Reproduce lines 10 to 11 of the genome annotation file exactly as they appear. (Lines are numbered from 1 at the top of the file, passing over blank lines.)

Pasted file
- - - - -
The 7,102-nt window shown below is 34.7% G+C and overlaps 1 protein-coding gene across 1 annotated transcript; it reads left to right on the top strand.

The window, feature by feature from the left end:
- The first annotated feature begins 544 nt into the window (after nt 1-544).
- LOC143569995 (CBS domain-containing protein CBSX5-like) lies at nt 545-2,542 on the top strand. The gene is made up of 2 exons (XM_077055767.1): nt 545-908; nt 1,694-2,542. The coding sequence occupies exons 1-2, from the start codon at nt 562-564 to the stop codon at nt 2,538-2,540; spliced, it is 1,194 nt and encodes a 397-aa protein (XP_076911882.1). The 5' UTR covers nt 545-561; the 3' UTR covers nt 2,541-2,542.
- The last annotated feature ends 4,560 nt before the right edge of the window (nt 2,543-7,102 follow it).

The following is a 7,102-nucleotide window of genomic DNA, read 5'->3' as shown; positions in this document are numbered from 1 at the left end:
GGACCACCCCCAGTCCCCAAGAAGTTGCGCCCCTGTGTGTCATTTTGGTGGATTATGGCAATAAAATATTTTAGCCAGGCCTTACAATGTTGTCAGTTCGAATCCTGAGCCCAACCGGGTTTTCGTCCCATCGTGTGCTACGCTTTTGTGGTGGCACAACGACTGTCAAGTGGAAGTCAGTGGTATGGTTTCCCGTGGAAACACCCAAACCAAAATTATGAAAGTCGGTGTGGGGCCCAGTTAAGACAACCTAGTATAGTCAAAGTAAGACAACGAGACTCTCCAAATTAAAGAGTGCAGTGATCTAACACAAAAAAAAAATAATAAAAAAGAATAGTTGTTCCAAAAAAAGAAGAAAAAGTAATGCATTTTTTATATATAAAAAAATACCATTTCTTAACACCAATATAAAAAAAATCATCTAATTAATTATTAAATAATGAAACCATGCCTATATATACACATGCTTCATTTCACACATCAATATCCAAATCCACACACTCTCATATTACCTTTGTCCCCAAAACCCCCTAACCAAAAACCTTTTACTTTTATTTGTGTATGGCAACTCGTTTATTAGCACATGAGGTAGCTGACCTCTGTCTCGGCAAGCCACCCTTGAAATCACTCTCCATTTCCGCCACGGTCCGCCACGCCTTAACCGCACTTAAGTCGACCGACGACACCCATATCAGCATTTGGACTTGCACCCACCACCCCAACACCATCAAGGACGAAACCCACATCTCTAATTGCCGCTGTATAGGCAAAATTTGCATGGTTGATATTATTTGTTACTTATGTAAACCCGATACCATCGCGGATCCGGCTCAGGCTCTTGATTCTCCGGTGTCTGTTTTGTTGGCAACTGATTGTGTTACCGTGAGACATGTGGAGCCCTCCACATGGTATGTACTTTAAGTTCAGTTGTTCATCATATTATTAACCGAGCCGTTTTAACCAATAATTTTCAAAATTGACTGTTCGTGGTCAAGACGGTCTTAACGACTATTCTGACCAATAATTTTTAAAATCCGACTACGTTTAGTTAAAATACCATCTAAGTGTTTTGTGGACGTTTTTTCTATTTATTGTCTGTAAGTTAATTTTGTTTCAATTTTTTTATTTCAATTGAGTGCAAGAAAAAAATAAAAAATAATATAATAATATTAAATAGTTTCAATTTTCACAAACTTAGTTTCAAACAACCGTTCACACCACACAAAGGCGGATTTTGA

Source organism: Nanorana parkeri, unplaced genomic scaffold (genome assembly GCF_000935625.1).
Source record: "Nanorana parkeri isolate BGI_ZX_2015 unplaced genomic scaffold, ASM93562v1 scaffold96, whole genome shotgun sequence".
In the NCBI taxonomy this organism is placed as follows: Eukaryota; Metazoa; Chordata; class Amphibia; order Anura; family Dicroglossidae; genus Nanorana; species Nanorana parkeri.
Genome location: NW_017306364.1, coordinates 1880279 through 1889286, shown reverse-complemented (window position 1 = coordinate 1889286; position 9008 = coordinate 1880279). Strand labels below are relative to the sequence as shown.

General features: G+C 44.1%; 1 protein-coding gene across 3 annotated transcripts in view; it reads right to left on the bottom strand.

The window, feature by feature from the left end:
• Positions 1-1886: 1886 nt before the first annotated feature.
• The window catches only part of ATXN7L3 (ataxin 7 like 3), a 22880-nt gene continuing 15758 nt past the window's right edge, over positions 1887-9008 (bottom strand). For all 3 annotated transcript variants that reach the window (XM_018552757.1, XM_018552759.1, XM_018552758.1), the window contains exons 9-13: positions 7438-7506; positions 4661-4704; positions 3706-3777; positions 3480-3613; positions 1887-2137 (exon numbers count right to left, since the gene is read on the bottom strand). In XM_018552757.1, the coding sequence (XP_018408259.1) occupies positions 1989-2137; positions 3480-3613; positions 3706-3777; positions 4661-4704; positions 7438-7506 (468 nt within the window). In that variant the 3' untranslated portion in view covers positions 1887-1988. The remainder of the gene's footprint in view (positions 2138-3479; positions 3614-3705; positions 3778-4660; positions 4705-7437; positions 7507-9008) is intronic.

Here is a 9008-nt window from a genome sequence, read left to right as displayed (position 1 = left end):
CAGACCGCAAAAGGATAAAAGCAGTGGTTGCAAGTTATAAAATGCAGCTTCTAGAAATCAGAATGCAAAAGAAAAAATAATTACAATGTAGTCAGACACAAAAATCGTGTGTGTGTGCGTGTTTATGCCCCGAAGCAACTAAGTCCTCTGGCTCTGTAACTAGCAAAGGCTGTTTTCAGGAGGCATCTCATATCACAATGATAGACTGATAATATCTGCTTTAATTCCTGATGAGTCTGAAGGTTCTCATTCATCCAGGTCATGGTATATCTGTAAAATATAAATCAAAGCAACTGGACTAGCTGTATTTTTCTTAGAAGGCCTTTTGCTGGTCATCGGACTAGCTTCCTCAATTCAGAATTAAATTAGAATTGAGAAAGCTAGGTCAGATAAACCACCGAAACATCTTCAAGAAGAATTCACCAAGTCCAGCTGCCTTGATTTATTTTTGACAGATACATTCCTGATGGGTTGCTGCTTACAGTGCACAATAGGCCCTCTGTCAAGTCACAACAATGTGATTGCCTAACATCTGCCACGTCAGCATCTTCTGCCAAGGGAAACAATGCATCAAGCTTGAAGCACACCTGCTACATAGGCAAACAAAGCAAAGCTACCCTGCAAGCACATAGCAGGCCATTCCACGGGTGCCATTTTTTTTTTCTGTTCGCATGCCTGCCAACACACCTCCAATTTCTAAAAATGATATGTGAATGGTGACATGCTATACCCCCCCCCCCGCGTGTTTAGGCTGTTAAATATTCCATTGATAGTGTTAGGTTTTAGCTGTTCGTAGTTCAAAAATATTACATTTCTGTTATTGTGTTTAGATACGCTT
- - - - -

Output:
In the NCBI taxonomy this organism is placed as follows: Eukaryota; Metazoa; Chordata; class Amphibia; order Anura; family Dicroglossidae; genus Nanorana; species Nanorana parkeri.
Genome location: NW_017306364.1, coordinates 1880279 through 1889286, shown reverse-complemented (window position 1 = coordinate 1889286; position 9008 = coordinate 1880279). Strand labels below are relative to the sequence as shown.